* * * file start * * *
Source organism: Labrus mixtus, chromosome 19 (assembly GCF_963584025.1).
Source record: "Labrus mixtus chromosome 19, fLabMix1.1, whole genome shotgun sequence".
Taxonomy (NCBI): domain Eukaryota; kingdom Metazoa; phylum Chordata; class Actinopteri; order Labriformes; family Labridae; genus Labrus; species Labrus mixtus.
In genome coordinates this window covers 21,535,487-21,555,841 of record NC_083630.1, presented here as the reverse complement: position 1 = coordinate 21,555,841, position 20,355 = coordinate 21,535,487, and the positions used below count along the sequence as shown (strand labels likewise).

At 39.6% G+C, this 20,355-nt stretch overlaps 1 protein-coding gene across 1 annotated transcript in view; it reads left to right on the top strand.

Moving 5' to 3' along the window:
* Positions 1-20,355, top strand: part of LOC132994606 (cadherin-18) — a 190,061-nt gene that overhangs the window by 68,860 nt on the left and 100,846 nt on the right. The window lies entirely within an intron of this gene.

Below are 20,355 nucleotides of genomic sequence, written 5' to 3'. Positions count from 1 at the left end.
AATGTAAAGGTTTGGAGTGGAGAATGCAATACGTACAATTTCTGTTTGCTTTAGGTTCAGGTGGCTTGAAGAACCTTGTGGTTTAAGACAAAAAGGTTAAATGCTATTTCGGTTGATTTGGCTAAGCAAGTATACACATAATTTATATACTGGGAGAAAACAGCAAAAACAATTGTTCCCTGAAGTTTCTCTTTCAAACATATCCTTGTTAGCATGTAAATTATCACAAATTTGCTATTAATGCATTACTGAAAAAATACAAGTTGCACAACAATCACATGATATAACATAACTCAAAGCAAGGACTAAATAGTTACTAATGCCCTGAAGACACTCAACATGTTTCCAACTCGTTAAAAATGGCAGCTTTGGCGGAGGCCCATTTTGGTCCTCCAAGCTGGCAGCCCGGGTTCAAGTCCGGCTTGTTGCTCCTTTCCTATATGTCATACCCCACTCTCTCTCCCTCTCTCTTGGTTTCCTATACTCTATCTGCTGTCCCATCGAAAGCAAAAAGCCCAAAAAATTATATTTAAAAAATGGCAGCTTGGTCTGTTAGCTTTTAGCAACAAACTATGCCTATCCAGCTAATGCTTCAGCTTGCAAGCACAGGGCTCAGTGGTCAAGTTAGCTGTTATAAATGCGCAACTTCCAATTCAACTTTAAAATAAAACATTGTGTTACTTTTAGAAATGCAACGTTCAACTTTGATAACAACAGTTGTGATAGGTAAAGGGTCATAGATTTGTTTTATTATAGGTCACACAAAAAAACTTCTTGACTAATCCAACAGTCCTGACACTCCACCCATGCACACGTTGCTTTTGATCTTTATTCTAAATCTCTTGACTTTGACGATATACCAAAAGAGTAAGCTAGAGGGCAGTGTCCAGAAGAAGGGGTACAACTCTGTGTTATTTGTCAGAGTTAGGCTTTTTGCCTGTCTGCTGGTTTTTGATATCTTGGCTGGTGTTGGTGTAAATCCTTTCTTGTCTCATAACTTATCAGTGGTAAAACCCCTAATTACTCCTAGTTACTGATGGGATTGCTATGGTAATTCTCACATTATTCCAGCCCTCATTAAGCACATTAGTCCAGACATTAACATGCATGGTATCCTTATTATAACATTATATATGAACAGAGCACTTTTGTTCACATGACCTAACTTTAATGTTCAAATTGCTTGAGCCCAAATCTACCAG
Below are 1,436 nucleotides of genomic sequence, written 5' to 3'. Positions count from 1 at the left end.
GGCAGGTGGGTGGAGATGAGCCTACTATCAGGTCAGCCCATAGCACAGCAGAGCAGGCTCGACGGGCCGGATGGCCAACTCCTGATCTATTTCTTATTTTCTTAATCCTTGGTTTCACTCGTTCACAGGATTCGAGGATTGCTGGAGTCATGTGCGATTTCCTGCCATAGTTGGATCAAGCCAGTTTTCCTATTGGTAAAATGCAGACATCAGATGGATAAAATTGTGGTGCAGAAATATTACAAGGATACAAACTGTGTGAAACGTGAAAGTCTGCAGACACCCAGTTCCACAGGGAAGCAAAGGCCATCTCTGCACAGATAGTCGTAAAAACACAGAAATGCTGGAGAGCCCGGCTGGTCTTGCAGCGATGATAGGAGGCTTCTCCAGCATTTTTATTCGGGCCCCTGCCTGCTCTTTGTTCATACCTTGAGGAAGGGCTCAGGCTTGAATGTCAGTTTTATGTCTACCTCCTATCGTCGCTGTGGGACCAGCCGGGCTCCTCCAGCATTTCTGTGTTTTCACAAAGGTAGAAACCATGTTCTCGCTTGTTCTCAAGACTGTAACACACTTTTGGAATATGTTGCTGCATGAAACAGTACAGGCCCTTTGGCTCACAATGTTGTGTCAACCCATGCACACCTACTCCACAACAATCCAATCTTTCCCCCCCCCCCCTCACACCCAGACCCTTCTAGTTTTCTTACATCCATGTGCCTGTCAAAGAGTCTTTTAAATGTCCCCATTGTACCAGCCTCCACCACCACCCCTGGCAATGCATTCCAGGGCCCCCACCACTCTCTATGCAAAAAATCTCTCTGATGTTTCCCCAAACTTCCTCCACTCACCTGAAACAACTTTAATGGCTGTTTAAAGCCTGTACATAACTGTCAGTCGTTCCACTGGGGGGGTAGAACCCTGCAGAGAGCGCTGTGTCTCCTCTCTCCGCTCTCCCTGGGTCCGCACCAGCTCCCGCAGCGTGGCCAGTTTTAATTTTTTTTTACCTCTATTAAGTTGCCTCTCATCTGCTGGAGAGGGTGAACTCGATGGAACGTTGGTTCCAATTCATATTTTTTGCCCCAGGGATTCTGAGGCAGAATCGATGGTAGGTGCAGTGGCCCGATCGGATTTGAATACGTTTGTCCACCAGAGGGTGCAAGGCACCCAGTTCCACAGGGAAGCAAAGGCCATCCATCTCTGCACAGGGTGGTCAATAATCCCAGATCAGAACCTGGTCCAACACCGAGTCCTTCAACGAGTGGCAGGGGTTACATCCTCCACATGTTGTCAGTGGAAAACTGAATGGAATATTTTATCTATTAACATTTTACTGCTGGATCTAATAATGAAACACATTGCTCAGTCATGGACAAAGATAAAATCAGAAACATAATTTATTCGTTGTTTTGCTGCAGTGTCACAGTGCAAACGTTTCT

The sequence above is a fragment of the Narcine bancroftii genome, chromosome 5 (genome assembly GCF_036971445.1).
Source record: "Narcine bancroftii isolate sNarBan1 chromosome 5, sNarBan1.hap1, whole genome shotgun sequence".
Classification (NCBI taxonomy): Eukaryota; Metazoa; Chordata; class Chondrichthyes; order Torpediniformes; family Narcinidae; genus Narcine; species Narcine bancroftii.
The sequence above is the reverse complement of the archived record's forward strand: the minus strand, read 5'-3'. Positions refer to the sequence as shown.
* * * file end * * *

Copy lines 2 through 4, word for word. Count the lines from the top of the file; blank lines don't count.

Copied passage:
Source record: "Labrus mixtus chromosome 19, fLabMix1.1, whole genome shotgun sequence".
Taxonomy (NCBI): domain Eukaryota; kingdom Metazoa; phylum Chordata; class Actinopteri; order Labriformes; family Labridae; genus Labrus; species Labrus mixtus.
In genome coordinates this window covers 21,535,487-21,555,841 of record NC_083630.1, presented here as the reverse complement: position 1 = coordinate 21,555,841, position 20,355 = coordinate 21,535,487, and the positions used below count along the sequence as shown (strand labels likewise).